Monday 1 December 2008

Nigeria, North Africa: Pope decries Violence: our analysis!

(Social Justice South Africa; c.f. VIS 081201 (280); Zenit News 30/11/2008; BBC World News (Secular) 01/12/2008)

Article by Marc Aupiais

It is easy to classify violence in Nigeria as inter-religious: really, it is not. The Pope has urged peaceful manners of solving a recent outbreak. The church does not support the burning of mosques, nor enjoy the burning of Church related buildings, and churches.

It is different tribal, and ethnic groups often, and also: violence centers on something enemies hold dear: religion. If it were only Churches being burnt, we may not have heard of such, if it were simply violence over politics, or tribal wars: we may not have heard it. Instead, latching onto religion: individual persons have turned to what the church condemns as meaningless violence. Protecting one's family via violence is not meaningless, fighting aggressors, or rising up against an unjust aggressor, is not meaningless: according to the church: but burning mosques, and churches; turning on bystanders, and fellow citizens. This is foreign to Islam, and foreign to Christianity.

The violence, in earlier years: was blamed on unemployment, and similar socioeconomic issues: like Somalia: where corruption is rife in government, when violence is easy, and goes unpunished: where money is scarce: and religion is abused: and yielded over others: violence breaks.

Where violence defends rights, so be it: but these are not crusaders, they are gangs: is a nation converted to any religion by force? Truly, fear reigns in a country, or region where such seems needed to citizens. One must pity such circumstances: when one turns to senseless violence: one feels one is not safe.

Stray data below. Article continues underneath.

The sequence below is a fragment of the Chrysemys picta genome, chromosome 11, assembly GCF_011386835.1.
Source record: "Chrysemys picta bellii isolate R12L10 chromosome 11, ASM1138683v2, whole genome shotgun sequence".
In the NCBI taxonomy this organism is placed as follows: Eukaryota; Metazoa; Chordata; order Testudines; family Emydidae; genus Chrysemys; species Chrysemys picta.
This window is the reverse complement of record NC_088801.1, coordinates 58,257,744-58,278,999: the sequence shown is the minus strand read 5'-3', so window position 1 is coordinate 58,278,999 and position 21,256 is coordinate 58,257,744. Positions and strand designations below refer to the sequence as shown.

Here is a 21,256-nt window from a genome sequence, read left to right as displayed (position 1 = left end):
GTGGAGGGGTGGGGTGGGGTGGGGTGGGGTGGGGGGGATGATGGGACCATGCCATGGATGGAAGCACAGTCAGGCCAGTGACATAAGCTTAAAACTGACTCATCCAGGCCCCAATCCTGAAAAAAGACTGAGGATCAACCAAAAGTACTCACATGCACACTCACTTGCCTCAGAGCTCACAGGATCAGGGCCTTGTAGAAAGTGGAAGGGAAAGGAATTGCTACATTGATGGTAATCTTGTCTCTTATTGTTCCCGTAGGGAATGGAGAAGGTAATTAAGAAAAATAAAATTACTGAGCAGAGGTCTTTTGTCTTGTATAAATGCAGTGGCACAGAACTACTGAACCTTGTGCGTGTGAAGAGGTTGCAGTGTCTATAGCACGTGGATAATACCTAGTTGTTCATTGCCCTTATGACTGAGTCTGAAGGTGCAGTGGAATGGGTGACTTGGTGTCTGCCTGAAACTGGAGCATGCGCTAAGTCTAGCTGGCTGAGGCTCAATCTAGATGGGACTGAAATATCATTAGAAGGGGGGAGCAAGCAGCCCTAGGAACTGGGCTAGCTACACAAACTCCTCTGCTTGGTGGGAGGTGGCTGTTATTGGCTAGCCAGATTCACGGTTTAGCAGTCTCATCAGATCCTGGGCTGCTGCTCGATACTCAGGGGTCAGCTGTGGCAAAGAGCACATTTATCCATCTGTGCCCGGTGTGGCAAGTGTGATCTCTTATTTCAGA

Attacks are likely because one anticipates attacks, attacks are because any yielding of any ground comes with fear of persecution, which often comes: in anticipation of more from others. In recent elections, an outbreak of violence has followed: clearly spawned of this endless fear that grips. Attacks make one feel in control, even vindicated in belief. Saying this does not justify the foolish, incoherent actions of mobs, nor should any claim this is religious: it is immoral.

Such an environment is deadly.More than that, it really seems senseless.

The allegations are of a rigged election, this seems likely in Africa, few nations don't have some allegations: that it turned violent, and the army was called in: shows just how tribal violence has become, and how distrustful, perhaps rightly, perhaps not: people are of their government in the region. It also shows that arrogant gangsters: are allowed to get away with senseless shows of their personal pride, and that they do not value their opposition as human: in a sickening theatre of diabolical violent sectarianism: which does not permit one's ideological foes life. 

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